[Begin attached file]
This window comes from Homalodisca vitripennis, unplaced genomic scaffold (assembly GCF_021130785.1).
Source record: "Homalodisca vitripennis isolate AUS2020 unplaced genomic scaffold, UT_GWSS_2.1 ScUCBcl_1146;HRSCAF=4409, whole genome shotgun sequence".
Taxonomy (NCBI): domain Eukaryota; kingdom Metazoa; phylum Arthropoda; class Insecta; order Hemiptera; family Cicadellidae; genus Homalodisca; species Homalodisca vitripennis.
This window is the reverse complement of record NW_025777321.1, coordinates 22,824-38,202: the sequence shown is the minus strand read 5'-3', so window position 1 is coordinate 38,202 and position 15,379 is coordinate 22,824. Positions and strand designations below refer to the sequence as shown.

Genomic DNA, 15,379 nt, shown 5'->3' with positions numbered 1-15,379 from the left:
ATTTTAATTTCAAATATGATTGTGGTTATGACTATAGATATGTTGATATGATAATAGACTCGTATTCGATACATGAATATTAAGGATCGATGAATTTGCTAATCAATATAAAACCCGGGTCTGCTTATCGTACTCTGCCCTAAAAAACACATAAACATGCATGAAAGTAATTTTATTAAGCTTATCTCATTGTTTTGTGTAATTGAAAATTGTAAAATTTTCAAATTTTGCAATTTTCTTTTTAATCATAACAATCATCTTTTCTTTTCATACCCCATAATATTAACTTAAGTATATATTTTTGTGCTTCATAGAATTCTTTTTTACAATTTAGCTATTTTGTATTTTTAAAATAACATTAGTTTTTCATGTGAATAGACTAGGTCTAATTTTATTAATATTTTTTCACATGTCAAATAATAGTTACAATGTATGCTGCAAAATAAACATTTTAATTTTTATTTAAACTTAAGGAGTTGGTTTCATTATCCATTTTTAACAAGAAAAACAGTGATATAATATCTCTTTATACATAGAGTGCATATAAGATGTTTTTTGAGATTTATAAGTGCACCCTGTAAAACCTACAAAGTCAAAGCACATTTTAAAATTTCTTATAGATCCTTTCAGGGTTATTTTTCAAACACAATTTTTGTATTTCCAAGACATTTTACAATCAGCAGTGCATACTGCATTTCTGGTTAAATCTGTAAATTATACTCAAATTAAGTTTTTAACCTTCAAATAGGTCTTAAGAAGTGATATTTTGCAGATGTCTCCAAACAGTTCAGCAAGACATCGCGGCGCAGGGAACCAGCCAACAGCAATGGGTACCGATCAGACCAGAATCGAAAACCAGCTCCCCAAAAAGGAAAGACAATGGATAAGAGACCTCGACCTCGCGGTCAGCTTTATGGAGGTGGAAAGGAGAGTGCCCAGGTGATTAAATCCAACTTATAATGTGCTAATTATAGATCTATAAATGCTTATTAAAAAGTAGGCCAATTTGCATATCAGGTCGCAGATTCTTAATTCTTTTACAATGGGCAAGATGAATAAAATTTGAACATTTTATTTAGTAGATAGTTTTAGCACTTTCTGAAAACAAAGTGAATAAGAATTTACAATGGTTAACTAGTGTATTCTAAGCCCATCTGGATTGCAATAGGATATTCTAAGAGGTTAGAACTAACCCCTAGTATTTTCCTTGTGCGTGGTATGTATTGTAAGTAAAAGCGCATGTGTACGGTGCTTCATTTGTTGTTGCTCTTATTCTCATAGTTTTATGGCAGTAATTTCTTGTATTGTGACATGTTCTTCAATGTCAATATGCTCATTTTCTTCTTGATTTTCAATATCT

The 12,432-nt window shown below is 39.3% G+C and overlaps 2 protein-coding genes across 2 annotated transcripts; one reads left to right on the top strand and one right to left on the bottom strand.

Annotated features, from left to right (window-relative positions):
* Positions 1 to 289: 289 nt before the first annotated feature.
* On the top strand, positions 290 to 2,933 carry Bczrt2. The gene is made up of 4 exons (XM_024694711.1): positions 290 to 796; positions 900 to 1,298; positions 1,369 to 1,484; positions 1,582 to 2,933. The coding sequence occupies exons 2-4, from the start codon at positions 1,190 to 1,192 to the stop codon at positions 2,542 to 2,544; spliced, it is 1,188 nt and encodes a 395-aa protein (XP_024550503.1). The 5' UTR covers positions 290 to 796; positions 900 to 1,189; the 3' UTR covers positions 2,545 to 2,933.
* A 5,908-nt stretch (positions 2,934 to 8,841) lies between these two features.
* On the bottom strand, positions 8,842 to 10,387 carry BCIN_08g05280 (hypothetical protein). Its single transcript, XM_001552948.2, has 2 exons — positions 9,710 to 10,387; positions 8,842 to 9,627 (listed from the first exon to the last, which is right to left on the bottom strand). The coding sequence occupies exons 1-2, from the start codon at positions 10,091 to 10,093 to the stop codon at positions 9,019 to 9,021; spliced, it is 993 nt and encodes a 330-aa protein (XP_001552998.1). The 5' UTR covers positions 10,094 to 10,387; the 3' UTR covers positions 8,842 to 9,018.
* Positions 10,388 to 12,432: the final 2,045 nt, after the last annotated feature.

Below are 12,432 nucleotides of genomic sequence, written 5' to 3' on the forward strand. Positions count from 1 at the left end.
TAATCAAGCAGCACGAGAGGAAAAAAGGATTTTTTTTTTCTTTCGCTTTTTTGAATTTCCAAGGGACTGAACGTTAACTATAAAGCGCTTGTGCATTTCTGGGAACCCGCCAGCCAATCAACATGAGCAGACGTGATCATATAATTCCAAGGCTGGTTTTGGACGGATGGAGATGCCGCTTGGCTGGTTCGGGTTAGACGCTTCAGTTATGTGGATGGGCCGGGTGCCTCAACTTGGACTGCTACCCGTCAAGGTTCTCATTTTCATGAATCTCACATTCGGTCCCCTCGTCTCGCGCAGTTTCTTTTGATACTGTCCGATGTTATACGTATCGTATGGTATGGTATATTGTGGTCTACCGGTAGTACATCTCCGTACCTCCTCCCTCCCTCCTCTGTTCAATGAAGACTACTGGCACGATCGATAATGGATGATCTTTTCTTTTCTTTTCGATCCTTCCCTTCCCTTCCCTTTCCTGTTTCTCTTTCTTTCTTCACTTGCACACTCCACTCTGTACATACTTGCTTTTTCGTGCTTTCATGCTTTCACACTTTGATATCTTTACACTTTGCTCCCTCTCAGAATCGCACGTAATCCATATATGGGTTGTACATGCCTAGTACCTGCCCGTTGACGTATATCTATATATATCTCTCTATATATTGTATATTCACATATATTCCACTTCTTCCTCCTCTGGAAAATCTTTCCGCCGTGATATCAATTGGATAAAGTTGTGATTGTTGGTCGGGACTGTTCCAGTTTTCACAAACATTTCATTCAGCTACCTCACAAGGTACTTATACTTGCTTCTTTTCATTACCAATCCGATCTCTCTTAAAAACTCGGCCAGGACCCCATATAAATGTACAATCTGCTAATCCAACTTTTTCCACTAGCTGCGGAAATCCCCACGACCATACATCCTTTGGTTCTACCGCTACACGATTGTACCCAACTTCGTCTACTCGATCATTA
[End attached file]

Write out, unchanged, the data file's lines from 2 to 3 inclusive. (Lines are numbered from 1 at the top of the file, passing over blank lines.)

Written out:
Source record: "Homalodisca vitripennis isolate AUS2020 unplaced genomic scaffold, UT_GWSS_2.1 ScUCBcl_1146;HRSCAF=4409, whole genome shotgun sequence".
Taxonomy (NCBI): domain Eukaryota; kingdom Metazoa; phylum Arthropoda; class Insecta; order Hemiptera; family Cicadellidae; genus Homalodisca; species Homalodisca vitripennis.